Becca's mother Nat (Wiest) also has lost a son and she constantly compares her loss to Becca's.  The dynamic between Kidman and Wiest is tense, they have both lost their children, and have to come to terms with the difficulty of the pain they deal with everyday.  Becca's sister Izzy (Blanchard) tells Becca that she is pregnant at the beginning of the film, and as Becca copes with this you can see her unravel as she feels her child should be alive while her sister is not responsible enough to have a kid.

Eckhart is the strongest I have ever seen him; he deals with his pain tangible real ways through trying to reach out to others like Gaby (Oh) who also lost a child. When Izzy says that her child died 8 years prior to that group session you see Eckhart's face hope drain from his face as he realizes that the grief process will take years, and he may never recover from losing his son.

This films is honest raw and passionate, and director John Cameron Mitchel lends a great eye to creating a tale that weaves grief and humor well.  Mitchell crafts the most painful scenes between Becca and the boy who was driving the car that hit her son, Jason with magnetism.  Becca and Jason have this connection and help each other through their process, and the screenplay helps paint the complex issue between the victim of the family and Jason.  His comic book is the inspiration for the title of film; he talks about alternate universes where people carry on different activities.  Within this universe there is great tragedy, but within his comic the hope is there is a light at the end of the tunnel.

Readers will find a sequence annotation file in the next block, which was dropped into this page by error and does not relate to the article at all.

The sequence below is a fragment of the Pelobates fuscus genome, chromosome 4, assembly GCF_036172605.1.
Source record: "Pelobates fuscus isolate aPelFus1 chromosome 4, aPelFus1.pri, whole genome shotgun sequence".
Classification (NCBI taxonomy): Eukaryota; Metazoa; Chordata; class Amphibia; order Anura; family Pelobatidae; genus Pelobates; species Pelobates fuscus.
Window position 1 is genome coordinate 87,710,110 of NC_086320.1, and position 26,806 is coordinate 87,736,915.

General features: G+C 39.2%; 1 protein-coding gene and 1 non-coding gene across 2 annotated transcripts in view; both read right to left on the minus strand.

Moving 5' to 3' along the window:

Mitchell has created a powerful work of art that makes you look deeply into the complexity of loss, and how there are different stages, and different method that help people cope with a process that you can't understand until you deal with it first-hand. 

There Needs to be More Than Just Tyler Perry

One of the major critiques of this year's Academy Award nominations has been the lack of recognition for African American actors and actresses . There was an article by the New York Times that this was a trend.  That article made me think about what this means black actors and actresses in general. 

Tyler Perry hot sexy picsAre there good roles out there?  The answer appears to be that there are, numerous black actors and actresses have been nominated and won Academy Awards.  Last year the film Precious based on the novel Push by Saphire was a great film with an black cast Academy Award winner Mo'Nique and Academy Award nominee Gaborey Sidibe, a black director Lee Daniels  and a black screenwriter (insert name).  The other answer is is that enough?  To list the names of successful working black actors working today is a relatively small list: Samuel L. Jackson, Will Smith, Denzel Washington, Halle Berry,  and Morgan Freeman. These are probably the biggest working actors in Hollywood.  There are of course other famous black actors and actresses like Jennifer Hudson, Terrence Howard, Kerry Washington, and many many more.  Maybe the problem isn't a lack of good roles, but the quantity of roles available.

In the last few years even Denzel has not been landing the quality roles that he used to land.  No that could be partly because of his getting older, but I have not see him in a good film since American Gangster and before that Training Day.

Hall Berry has had flop after flop since her Academy Award win; she has not landed a decent role nor has she starred in much.  Her Academy Award win was historic and she was great in the film, but like with Hattie McDaniel her win has not helped her get better roles.

Will Smith is the biggest box office draw for black actors and actresses, but he has not not had a film released in over the last 3 years, and his Men in Black III project has been postponed because of cast changes.

Samuel L. Jackson was cast as Nick Fury in all of the Marvel films.  In the Marvel Universe Nick Fury has been both white and black, I give the studio credit for casting Jackson in this role.  Jackson works consistently.

Morgan Freeman also has a lot of projects and does a lot of different films; he recently starred in Red, and was Nelson Mandela in Invictus.  Freeman has the right balance between quality roles and the number of roles he takes on.  Yet at this moment he is one of the only black actors who has this balance.